Option 2 — Long-Term Care Insurance. Determining whether or not someone can use long-term care insurance is straightforward. When the person you are caring for reaches stage four of the healthcare spin cycle, rather than ask, “Can they purchase long-term care insurance?” instead ask, “Did they purchase this form of coverage?” If the answer is “yes,” investigate to determine the care options covered under the policy. If this form of protection was not purchased, then you must explore other options. It's most likely they will not qualify for this type of coverage, and if they do, the premiums would be outrageous. In this case, you are better off to seek out alternative methods of payment.

Option 3 — Private Pay.Many people mistakenly think that if nursing-home care is necessary, their privately purchased Medicare supplement insurance or their long-term care policy and Medicare will pay for their stay. This is only partly true. If you or your parents decide to pay for nursing home care privately (with your own funds), these are some things you and they should know.

• All private Medicare supplement insurance and/or long-term care insurance policy deductibles must be met. Once the deductibles have been satisfied, that policy will begin to pay for a specific number of days in care, depending on the type of private-pay insurance policy. Many policies clearly state a maximum number of days for which payment will be made.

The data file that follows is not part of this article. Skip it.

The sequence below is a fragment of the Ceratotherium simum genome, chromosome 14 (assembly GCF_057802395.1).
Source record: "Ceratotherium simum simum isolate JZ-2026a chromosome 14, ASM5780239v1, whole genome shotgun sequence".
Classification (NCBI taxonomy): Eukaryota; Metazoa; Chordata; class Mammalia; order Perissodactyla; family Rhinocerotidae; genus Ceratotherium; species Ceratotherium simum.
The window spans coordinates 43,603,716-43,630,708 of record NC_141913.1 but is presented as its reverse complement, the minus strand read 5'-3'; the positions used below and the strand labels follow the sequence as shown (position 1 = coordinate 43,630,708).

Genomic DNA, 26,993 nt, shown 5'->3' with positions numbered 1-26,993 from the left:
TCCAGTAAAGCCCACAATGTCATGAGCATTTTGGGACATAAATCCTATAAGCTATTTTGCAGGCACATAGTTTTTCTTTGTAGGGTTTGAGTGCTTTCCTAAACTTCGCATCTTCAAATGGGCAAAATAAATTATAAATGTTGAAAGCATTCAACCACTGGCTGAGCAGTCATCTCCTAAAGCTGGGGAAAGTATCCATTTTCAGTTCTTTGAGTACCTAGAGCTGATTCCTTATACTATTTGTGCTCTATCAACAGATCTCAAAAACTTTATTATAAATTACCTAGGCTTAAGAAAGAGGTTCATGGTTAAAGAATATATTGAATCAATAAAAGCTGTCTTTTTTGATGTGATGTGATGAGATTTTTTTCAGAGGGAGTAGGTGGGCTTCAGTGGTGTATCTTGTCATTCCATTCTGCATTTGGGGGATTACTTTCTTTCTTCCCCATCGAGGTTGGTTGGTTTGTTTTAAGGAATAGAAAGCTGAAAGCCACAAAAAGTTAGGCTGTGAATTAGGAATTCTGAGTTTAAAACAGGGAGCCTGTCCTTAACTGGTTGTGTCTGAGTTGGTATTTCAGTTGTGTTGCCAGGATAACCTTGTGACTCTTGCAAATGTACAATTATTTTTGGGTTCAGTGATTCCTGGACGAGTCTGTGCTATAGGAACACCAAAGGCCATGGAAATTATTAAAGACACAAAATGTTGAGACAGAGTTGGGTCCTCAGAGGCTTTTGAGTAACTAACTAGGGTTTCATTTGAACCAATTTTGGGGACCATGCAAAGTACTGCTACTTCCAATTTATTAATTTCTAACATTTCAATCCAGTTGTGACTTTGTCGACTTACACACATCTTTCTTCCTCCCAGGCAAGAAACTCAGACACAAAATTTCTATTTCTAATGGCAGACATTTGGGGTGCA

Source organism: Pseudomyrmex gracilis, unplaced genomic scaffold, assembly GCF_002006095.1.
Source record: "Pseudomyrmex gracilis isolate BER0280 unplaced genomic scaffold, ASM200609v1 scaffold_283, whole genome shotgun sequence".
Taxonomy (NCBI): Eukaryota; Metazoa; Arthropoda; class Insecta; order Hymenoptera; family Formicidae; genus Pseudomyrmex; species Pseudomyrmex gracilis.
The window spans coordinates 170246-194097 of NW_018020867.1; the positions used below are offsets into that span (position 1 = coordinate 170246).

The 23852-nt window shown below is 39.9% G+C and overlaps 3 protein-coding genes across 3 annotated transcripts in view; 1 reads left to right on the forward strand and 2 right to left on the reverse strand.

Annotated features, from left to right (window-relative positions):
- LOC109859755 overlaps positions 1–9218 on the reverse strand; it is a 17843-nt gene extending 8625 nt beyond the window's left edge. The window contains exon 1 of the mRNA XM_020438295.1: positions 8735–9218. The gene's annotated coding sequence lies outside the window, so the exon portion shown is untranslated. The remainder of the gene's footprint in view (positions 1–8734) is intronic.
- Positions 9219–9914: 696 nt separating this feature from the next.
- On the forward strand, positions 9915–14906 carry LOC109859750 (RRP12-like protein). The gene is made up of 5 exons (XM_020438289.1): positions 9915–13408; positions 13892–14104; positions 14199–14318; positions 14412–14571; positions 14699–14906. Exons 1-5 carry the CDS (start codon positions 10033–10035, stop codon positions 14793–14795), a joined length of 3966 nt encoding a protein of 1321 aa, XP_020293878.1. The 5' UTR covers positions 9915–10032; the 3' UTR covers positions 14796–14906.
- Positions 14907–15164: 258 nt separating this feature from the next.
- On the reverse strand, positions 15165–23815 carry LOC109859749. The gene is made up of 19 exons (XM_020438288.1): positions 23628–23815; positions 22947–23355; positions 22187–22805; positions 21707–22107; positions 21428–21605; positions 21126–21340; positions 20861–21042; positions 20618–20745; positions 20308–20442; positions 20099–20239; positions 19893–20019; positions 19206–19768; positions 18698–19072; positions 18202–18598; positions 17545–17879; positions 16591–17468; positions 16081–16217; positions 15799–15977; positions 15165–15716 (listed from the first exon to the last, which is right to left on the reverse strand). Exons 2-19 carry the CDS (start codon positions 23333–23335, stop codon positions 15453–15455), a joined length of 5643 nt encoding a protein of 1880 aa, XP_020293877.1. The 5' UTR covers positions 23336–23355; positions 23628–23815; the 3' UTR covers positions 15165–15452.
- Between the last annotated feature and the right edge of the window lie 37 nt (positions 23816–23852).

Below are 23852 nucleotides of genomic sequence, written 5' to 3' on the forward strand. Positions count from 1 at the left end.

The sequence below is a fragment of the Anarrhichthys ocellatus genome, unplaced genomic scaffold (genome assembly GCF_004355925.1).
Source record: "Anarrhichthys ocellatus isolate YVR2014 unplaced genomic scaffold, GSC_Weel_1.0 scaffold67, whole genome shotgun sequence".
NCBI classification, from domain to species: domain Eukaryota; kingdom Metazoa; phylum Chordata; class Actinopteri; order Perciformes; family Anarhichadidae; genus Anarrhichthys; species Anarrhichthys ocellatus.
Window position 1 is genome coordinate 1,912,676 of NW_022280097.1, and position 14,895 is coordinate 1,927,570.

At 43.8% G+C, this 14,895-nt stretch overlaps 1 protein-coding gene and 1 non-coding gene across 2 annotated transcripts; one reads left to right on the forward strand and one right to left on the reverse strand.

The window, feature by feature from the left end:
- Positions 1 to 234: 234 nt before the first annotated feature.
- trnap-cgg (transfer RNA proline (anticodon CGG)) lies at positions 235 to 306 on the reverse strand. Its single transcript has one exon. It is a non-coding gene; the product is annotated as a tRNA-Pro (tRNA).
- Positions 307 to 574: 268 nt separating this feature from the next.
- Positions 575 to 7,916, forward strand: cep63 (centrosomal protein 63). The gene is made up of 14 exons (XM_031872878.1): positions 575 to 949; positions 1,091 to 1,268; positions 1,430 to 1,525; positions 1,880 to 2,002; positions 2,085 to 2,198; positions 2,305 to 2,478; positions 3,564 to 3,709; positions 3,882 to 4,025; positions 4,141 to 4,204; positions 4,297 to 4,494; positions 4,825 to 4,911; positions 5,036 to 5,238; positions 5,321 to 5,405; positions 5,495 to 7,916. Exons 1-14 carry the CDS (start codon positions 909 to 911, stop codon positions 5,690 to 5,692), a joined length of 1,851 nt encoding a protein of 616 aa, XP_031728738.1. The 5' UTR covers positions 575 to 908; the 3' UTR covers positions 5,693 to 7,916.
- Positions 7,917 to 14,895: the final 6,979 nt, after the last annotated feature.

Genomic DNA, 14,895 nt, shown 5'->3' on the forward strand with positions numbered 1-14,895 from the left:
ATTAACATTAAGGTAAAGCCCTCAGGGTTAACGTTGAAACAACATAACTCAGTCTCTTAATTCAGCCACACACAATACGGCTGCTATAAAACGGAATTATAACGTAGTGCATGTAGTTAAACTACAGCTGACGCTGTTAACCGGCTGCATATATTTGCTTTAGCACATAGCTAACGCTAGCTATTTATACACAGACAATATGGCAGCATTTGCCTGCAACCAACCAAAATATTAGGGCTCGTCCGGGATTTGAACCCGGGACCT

• After the first 20 days of care covered by Medicare have passed, expect to be presented with an invoice beginning in the 21st day unless your loved one has a Medicare supplemental policy or a long-term care policy. The invoice will account for all care arrangements, including food and medications.

The average monthly expense of nursing-home care as of 2016 for a semi-private room is around $6,844. A private room is averaging $7,698.

Do the math:
$6,844 x 12 months = $82,128
$82,128 x 3 = $246,384

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The cost of the average person’s nursing home care.

The average stay is three years. Will you or your loved one have this amount of money to pay for care? 

Questions to ask yourself prior to using the private-pay option:

• Is there a spouse or dependent/disabled child who will need to maintain his or her standard of living? How many months of care can be covered before the money runs out?